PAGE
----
One of the three major credit rating agencies raised its outlook Tuesday for General Motors from stable to positive on expectations that profit margins remain strong and debt is low.

Fitch Ratings is keeping its rating for GM and General Motors Financial at BBB-. In a report issued by its primary analyst Stephen Brown, Fitch cited the settlements over the past year of the fines, lawsuits and other liabilities related to the recall of nearly 2.6 million small cars from model years 2003 through 2007 that were equipped with defective ignition switches.

GM is in the midst of a $9-billion buyback of its own stock, but has told investors it should be able to maintain cash reserves of about $20 billion over the foreseeable future.

“Over the intermediate term, Fitch expects free cash flow to grow substantially on higher global production volumes and increased operational efficiency,” the report stated. “GM remains one of the most globally diversified auto manufacturers, with strong positions in most major and emerging auto markets, which helps to protect it from region-specific weakness.”

Today, most of GM’s profits are coming from North America, where new vehicle sales are running at record levels. It also is profitable in Asia, especially China, and is on track to make a modest profit in Europe this year for the first time since 1999. South America is currently its only unprofitable region.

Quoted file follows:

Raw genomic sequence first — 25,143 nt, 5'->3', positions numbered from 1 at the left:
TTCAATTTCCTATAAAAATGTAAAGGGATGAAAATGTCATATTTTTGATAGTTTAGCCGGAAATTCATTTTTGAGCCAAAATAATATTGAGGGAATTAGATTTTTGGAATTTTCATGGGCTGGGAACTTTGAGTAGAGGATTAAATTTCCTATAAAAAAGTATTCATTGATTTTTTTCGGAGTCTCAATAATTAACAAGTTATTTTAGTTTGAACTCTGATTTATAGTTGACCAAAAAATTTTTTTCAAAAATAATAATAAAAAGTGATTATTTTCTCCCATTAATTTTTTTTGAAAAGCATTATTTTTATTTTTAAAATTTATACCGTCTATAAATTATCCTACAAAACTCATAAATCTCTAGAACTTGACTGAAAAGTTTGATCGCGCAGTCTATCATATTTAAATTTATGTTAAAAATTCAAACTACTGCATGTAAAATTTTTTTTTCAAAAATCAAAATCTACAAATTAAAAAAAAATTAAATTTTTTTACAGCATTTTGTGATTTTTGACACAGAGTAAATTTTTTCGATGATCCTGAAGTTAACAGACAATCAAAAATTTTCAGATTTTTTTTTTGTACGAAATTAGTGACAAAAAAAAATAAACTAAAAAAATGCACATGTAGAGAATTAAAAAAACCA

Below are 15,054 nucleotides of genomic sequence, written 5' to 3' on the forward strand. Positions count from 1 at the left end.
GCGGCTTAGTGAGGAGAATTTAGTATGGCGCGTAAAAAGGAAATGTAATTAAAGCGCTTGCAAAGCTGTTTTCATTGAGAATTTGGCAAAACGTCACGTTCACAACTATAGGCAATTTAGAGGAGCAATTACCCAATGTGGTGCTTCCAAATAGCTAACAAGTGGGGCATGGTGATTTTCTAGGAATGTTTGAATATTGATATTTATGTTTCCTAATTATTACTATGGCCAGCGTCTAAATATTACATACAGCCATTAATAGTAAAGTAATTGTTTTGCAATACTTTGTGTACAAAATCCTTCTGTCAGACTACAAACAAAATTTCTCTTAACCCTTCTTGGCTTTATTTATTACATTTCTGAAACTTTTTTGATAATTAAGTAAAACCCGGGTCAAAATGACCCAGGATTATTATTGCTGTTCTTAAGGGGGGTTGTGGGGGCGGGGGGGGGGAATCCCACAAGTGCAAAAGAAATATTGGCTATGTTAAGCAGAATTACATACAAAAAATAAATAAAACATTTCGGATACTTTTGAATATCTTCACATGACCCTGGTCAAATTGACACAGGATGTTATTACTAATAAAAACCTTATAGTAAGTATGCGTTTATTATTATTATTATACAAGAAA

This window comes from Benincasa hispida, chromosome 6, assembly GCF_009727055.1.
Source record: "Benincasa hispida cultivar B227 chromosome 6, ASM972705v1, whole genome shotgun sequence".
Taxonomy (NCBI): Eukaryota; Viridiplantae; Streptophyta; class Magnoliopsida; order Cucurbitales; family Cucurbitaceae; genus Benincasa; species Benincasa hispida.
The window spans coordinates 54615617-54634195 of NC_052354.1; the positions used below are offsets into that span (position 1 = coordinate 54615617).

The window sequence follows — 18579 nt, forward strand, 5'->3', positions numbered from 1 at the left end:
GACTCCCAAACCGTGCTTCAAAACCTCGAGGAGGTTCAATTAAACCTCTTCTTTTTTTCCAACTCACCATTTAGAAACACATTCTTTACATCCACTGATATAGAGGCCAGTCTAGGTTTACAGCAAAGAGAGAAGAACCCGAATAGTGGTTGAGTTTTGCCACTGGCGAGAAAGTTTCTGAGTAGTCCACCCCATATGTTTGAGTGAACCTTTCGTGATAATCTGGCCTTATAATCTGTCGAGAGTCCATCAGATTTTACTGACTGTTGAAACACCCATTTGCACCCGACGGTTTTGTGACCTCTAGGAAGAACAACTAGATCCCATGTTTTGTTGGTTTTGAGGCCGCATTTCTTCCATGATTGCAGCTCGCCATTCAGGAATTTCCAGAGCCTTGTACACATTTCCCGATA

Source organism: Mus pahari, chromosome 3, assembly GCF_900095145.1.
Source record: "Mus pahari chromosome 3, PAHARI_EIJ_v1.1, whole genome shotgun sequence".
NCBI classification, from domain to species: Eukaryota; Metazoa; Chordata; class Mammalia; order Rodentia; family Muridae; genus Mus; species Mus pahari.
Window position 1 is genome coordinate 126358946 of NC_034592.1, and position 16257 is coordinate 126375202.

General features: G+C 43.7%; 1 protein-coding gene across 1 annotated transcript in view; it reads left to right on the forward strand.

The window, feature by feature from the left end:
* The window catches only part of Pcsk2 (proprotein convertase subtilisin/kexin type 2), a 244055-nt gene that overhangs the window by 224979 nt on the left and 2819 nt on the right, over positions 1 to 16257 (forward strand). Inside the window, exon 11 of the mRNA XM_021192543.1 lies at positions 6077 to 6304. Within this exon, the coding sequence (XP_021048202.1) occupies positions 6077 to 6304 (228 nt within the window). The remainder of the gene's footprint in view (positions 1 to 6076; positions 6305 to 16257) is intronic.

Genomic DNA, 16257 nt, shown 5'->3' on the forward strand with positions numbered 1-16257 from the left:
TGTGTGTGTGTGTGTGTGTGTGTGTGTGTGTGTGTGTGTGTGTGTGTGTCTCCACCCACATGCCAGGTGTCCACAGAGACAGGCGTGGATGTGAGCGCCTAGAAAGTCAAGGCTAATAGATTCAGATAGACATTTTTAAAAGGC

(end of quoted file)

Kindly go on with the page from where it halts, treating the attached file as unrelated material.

GM’s stock price has not benefited from its recent string of robust profitable quarters, mostly because investors remain convinced that the North American auto market is at or near the peak of an economic cycle and they are less convinced that its operations in the rest of the world will compensate fully for any decline in North American profits over the coming years.

GM shares closed Tuesday at $28.83, down 25 cents, and more than $4 below the $33 price of its initial public offering in November 2010.

Fitch’s analyst Brown is slightly more optimistic.

“In a downturn, we expect¬†that GM would experience a significant cash outflow due to its inherent operating leverage, working capital profile and capital expenditure needs,” the report states.

But cash of about $20 billion and a borrowing capacity of about $14 billion, mostly through revolving lines of credit, should be ample to¬†provide “sufficient financial flexibility to withstand a severe decline in demand.”

The credit rating agency also gave a vote of confidence to GM’s recent moves positioning itself for a future where ride-sharing, car-sharing and autonomous vehicles could change how vehicles are used and sold. These include spending $500 million for a 9% stake in ride-sharing service Lyft and the acquisition of San Francisco-based Cruise Automation for a reported price of $1 billion. Cruise, Lyft and GM are testing a small fleet of Chevrolet Bolt EVs in the Bay Area that are equipped with Cruise’s technology that can take some control of steering, braking and accelerating from a human driver.

“Although most of GM’s technology and mobility initiatives are unlikely to have a material impact on the company’s financial performance for at least several years, Fitch views GM’s investments in these areas positively and believes the company is well positioned to compete if new technologies alter personal transportation over the next decade,” the report stated.

Contact Greg Gardner: 313-222-8762 or ggardner@freepress.com. Follow him on Twitter @GregGardner12